In June 1944, the Karelian Front turned to offensive operations. Destruction of enemy forces between Lake Ladoga and Lake Onega fell to Lieutenant-General Krutikov's 7th Army, tasked with attacking in the Olonets-Pitkyaranta-Sortavala direction after forcing the Svir River. One rifle corps with a tank brigade was detached to clear the western shore of Lake Onega with Filip D. Garelenko[1] 's 32nd Army, which received orders to destroy the concentration of enemy troops around Medvezhyegorsk and cooperate with the 7th Army in liberating the city of Petrozavodsk before moving onward.[2]

Expecting a Soviet offensive, the Finns withdrew from the Svir and their forward positions in the Medvezhyegorsk area, permitting the 7th Army to quickly reach the Svir on the evening of 20 June.[2] The following morning, the 7th Army commenced a full offensive forward and reached the opposite side of the Svir within twenty-four hours, its advance preceded by three-and-a-half hours of artillery bombardment from 1,500 guns and bombing by over 3,000 aircraft from Lieutenant-General Ivan Sokolov's 7th Air Army.[2] Though slowed down as a result of the slow movement of supplies across the Svir, the 7th Army took Olonets and closed in on Pitkyaranta with the support of Naval Infantry from the Lake Ladoga Flotilla within a week.[2] Compelled to withdraw again, the Finns now abandoned Petrozavodsk to the Soviets on 27 June 1944.[3]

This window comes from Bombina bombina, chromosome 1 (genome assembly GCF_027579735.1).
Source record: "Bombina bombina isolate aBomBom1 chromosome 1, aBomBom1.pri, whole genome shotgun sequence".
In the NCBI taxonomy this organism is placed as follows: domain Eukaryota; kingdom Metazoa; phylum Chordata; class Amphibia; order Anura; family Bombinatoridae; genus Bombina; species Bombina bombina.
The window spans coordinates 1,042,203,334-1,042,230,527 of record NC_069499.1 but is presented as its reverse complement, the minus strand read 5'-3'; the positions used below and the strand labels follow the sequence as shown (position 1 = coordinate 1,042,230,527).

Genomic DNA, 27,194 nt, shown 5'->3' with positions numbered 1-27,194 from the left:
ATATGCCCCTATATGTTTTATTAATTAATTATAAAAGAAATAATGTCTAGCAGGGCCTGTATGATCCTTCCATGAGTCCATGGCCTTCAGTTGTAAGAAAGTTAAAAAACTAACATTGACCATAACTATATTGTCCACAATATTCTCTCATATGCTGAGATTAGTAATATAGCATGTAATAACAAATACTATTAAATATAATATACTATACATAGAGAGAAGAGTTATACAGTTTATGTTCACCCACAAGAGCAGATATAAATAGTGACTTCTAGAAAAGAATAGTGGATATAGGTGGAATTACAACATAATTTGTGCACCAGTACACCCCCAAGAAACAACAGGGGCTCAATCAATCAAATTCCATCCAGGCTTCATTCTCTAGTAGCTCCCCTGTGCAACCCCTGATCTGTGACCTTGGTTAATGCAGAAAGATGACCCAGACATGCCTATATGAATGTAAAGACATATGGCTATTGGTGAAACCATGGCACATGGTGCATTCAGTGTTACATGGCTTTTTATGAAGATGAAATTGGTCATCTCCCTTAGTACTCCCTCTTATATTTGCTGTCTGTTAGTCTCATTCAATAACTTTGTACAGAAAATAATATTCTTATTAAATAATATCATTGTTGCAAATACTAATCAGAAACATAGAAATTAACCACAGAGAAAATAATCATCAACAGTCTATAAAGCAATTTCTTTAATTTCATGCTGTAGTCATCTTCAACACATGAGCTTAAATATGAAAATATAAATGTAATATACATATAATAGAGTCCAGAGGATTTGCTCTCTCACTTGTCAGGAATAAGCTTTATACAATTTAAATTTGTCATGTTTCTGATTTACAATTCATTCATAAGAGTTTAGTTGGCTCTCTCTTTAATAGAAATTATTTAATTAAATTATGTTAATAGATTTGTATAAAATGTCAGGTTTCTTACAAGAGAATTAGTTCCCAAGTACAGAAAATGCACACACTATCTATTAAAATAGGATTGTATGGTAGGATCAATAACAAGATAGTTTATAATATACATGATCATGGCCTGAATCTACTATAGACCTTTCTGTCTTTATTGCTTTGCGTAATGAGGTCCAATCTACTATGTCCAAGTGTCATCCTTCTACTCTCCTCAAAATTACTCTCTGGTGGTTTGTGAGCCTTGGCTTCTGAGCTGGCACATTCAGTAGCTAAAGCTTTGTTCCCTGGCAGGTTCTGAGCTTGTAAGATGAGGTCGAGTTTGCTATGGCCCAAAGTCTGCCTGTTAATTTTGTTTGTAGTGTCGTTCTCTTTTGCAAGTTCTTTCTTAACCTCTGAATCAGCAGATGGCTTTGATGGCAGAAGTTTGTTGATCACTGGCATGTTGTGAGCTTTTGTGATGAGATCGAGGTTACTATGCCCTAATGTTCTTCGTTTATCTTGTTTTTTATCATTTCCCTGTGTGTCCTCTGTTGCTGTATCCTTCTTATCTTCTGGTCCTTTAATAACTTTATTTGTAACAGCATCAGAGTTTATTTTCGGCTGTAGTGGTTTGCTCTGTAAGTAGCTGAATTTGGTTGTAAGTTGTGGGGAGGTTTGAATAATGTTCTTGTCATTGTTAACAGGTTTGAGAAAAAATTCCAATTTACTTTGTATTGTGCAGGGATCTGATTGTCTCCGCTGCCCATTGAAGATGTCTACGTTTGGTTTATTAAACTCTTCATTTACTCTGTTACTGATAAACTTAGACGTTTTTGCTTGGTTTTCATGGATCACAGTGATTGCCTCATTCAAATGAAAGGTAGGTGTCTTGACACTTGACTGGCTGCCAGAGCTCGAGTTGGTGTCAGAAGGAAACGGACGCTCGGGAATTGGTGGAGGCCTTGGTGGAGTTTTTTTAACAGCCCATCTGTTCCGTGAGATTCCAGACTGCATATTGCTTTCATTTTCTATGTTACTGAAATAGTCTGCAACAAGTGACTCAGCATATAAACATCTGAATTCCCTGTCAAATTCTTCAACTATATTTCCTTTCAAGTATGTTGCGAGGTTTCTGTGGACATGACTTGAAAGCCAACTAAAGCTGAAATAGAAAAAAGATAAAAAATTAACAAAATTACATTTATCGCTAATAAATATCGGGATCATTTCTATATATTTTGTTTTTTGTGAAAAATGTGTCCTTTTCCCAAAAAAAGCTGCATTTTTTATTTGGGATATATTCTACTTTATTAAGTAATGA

Though successful in eliminating the first two of three Finnish defensive lines between Loymola and Koyrinoya in July after being reinforced by a new corps and tank brigade, Krutikov's 7th Army did not manage to break through the final defense at the Battle of Nietjärvi and the front stabilized.[3] Despite this last-ditch success, the Soviet attacks had virtually exhausted the Finnish reserves.[2]

Succeeded as commander of the 7th Army by Lieutenant-General Vladimir Gluzdovsky, Alexey Krutikov replaced Lieutenant-General Boris Pigarevich as chief of staff for the Karelian Front in September - November 1944. Following negotiations in the summer of 1944, the Moscow Armistice ended hostilities between Finland and the Soviet Union in September 1944 and resulted in the Lapland War between Finland and Germany. The following month, Meretskov's Karelian Front launched the Petsamo–Kirkenes Offensive against German forces in northern Finland and northeastern Norway on 7 October 1944, the last major offensive in an Arctic environment. Assisted by Naval Infantry assaults launched by the Northern Fleet, the Front forced German troops in the Finnish north to begin a retreat into Norway on 15 October. Soviet troops freed the Norwegian port of Kirkenes on 25 October, leading the Germans to commence evacuation operations for the German forces in Norway's Varanger Peninsula the day after.[4] The Soviets reached Neiden on 29 October, ultimately stopping at Tanafjord as the Germans retreated further westward to Lakselv.[4]